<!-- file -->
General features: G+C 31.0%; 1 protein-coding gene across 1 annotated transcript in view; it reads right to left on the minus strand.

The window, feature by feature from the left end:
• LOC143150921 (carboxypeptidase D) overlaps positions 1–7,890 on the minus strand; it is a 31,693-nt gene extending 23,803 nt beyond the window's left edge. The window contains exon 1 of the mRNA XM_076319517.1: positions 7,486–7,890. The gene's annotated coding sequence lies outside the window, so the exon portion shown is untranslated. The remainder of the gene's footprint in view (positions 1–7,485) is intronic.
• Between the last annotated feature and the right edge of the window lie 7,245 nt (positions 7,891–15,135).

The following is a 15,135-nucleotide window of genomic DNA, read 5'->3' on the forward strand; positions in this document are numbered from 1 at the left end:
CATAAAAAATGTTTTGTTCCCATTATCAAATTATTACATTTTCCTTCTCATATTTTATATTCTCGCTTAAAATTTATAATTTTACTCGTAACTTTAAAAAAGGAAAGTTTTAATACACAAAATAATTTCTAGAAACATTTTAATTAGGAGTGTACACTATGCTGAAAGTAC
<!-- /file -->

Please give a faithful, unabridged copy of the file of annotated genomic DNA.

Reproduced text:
General features: G+C 31.0%; 1 protein-coding gene across 1 annotated transcript in view; it reads right to left on the minus strand.

The window, feature by feature from the left end:
• LOC143150921 (carboxypeptidase D) overlaps positions 1–7,890 on the minus strand; it is a 31,693-nt gene extending 23,803 nt beyond the window's left edge. The window contains exon 1 of the mRNA XM_076319517.1: positions 7,486–7,890. The gene's annotated coding sequence lies outside the window, so the exon portion shown is untranslated. The remainder of the gene's footprint in view (positions 1–7,485) is intronic.
• Between the last annotated feature and the right edge of the window lie 7,245 nt (positions 7,891–15,135).

The following is a 15,135-nucleotide window of genomic DNA, read 5'->3' on the forward strand; positions in this document are numbered from 1 at the left end:
CATAAAAAATGTTTTGTTCCCATTATCAAATTATTACATTTTCCTTCTCATATTTTATATTCTCGCTTAAAATTTATAATTTTACTCGTAACTTTAAAAAAGGAAAGTTTTAATACACAAAATAATTTCTAGAAACATTTTAATTAGGAGTGTACACTATGCTGAAAGTAC